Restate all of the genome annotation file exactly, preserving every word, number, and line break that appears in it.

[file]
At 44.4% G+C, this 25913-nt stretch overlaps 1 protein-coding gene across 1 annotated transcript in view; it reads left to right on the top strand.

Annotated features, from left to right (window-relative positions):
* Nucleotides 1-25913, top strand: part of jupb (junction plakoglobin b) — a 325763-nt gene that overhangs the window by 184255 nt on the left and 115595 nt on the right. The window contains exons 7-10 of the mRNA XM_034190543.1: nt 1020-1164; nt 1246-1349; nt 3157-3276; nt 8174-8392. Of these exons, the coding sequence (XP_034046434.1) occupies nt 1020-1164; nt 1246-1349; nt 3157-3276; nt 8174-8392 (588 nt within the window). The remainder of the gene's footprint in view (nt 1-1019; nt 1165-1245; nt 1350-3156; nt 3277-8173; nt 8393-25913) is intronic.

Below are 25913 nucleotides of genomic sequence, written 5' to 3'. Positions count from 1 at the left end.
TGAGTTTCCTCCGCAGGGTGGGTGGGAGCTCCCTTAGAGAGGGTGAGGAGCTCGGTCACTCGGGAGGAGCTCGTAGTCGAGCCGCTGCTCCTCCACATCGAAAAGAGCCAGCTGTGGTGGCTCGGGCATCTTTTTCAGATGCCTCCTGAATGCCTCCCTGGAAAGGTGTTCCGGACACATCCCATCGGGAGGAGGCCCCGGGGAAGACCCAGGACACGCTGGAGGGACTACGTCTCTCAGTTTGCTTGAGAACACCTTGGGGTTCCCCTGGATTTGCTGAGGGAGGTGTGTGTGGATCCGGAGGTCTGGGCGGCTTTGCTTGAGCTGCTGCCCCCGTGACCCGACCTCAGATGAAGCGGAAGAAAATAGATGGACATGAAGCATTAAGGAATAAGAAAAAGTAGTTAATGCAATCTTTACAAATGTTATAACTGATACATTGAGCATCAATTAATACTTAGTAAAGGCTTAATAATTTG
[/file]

At 44.4% G+C, this 25913-nt stretch overlaps 1 protein-coding gene across 1 annotated transcript in view; it reads left to right on the top strand.

Annotated features, from left to right (window-relative positions):
* Nucleotides 1-25913, top strand: part of jupb (junction plakoglobin b) — a 325763-nt gene that overhangs the window by 184255 nt on the left and 115595 nt on the right. The window contains exons 7-10 of the mRNA XM_034190543.1: nt 1020-1164; nt 1246-1349; nt 3157-3276; nt 8174-8392. Of these exons, the coding sequence (XP_034046434.1) occupies nt 1020-1164; nt 1246-1349; nt 3157-3276; nt 8174-8392 (588 nt within the window). The remainder of the gene's footprint in view (nt 1-1019; nt 1165-1245; nt 1350-3156; nt 3277-8173; nt 8393-25913) is intronic.

Below are 25913 nucleotides of genomic sequence, written 5' to 3'. Positions count from 1 at the left end.
TGAGTTTCCTCCGCAGGGTGGGTGGGAGCTCCCTTAGAGAGGGTGAGGAGCTCGGTCACTCGGGAGGAGCTCGTAGTCGAGCCGCTGCTCCTCCACATCGAAAAGAGCCAGCTGTGGTGGCTCGGGCATCTTTTTCAGATGCCTCCTGAATGCCTCCCTGGAAAGGTGTTCCGGACACATCCCATCGGGAGGAGGCCCCGGGGAAGACCCAGGACACGCTGGAGGGACTACGTCTCTCAGTTTGCTTGAGAACACCTTGGGGTTCCCCTGGATTTGCTGAGGGAGGTGTGTGTGGATCCGGAGGTCTGGGCGGCTTTGCTTGAGCTGCTGCCCCCGTGACCCGACCTCAGATGAAGCGGAAGAAAATAGATGGACATGAAGCATTAAGGAATAAGAAAAAGTAGTTAATGCAATCTTTACAAATGTTATAACTGATACATTGAGCATCAATTAATACTTAGTAAAGGCTTAATAATTTG